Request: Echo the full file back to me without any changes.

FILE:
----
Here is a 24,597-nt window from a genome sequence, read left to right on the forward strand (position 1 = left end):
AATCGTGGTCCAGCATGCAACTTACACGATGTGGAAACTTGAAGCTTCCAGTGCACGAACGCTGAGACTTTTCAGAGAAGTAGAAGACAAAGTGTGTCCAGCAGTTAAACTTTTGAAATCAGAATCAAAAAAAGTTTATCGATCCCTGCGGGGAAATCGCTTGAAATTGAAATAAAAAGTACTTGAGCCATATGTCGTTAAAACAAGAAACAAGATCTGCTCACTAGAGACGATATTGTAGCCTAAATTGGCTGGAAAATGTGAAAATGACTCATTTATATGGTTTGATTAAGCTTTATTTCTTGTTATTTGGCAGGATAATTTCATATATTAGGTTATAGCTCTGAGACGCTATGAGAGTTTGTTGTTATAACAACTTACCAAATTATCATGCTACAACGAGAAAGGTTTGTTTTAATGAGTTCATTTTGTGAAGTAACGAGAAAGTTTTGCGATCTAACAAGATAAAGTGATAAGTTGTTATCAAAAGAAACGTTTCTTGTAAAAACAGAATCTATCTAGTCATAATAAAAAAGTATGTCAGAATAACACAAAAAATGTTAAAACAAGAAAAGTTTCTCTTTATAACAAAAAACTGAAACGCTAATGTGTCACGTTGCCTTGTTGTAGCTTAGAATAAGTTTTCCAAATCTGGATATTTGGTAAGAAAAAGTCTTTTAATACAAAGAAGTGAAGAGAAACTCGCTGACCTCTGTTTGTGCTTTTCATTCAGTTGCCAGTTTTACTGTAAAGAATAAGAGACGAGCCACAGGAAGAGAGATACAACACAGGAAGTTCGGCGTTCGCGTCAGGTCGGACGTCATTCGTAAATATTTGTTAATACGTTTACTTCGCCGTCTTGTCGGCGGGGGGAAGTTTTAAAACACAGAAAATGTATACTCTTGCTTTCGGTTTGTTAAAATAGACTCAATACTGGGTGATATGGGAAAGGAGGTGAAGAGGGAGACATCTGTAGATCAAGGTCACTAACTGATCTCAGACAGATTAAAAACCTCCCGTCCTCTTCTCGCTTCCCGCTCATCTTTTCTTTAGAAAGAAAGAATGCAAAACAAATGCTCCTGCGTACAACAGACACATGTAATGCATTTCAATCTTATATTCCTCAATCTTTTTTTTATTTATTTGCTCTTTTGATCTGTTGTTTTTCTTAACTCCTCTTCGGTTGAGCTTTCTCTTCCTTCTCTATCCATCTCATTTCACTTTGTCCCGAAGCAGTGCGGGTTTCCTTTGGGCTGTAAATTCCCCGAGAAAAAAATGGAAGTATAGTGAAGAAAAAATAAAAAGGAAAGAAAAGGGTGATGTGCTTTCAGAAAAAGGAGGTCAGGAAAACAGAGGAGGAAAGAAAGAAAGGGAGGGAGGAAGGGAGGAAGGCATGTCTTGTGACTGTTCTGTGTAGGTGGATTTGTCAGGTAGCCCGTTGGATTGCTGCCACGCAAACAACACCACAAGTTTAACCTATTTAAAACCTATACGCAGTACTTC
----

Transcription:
Here is a 24,597-nt window from a genome sequence, read left to right on the forward strand (position 1 = left end):
AATCGTGGTCCAGCATGCAACTTACACGATGTGGAAACTTGAAGCTTCCAGTGCACGAACGCTGAGACTTTTCAGAGAAGTAGAAGACAAAGTGTGTCCAGCAGTTAAACTTTTGAAATCAGAATCAAAAAAAGTTTATCGATCCCTGCGGGGAAATCGCTTGAAATTGAAATAAAAAGTACTTGAGCCATATGTCGTTAAAACAAGAAACAAGATCTGCTCACTAGAGACGATATTGTAGCCTAAATTGGCTGGAAAATGTGAAAATGACTCATTTATATGGTTTGATTAAGCTTTATTTCTTGTTATTTGGCAGGATAATTTCATATATTAGGTTATAGCTCTGAGACGCTATGAGAGTTTGTTGTTATAACAACTTACCAAATTATCATGCTACAACGAGAAAGGTTTGTTTTAATGAGTTCATTTTGTGAAGTAACGAGAAAGTTTTGCGATCTAACAAGATAAAGTGATAAGTTGTTATCAAAAGAAACGTTTCTTGTAAAAACAGAATCTATCTAGTCATAATAAAAAAGTATGTCAGAATAACACAAAAAATGTTAAAACAAGAAAAGTTTCTCTTTATAACAAAAAACTGAAACGCTAATGTGTCACGTTGCCTTGTTGTAGCTTAGAATAAGTTTTCCAAATCTGGATATTTGGTAAGAAAAAGTCTTTTAATACAAAGAAGTGAAGAGAAACTCGCTGACCTCTGTTTGTGCTTTTCATTCAGTTGCCAGTTTTACTGTAAAGAATAAGAGACGAGCCACAGGAAGAGAGATACAACACAGGAAGTTCGGCGTTCGCGTCAGGTCGGACGTCATTCGTAAATATTTGTTAATACGTTTACTTCGCCGTCTTGTCGGCGGGGGGAAGTTTTAAAACACAGAAAATGTATACTCTTGCTTTCGGTTTGTTAAAATAGACTCAATACTGGGTGATATGGGAAAGGAGGTGAAGAGGGAGACATCTGTAGATCAAGGTCACTAACTGATCTCAGACAGATTAAAAACCTCCCGTCCTCTTCTCGCTTCCCGCTCATCTTTTCTTTAGAAAGAAAGAATGCAAAACAAATGCTCCTGCGTACAACAGACACATGTAATGCATTTCAATCTTATATTCCTCAATCTTTTTTTTATTTATTTGCTCTTTTGATCTGTTGTTTTTCTTAACTCCTCTTCGGTTGAGCTTTCTCTTCCTTCTCTATCCATCTCATTTCACTTTGTCCCGAAGCAGTGCGGGTTTCCTTTGGGCTGTAAATTCCCCGAGAAAAAAATGGAAGTATAGTGAAGAAAAAATAAAAAGGAAAGAAAAGGGTGATGTGCTTTCAGAAAAAGGAGGTCAGGAAAACAGAGGAGGAAAGAAAGAAAGGGAGGGAGGAAGGGAGGAAGGCATGTCTTGTGACTGTTCTGTGTAGGTGGATTTGTCAGGTAGCCCGTTGGATTGCTGCCACGCAAACAACACCACAAGTTTAACCTATTTAAAACCTATACGCAGTACTTC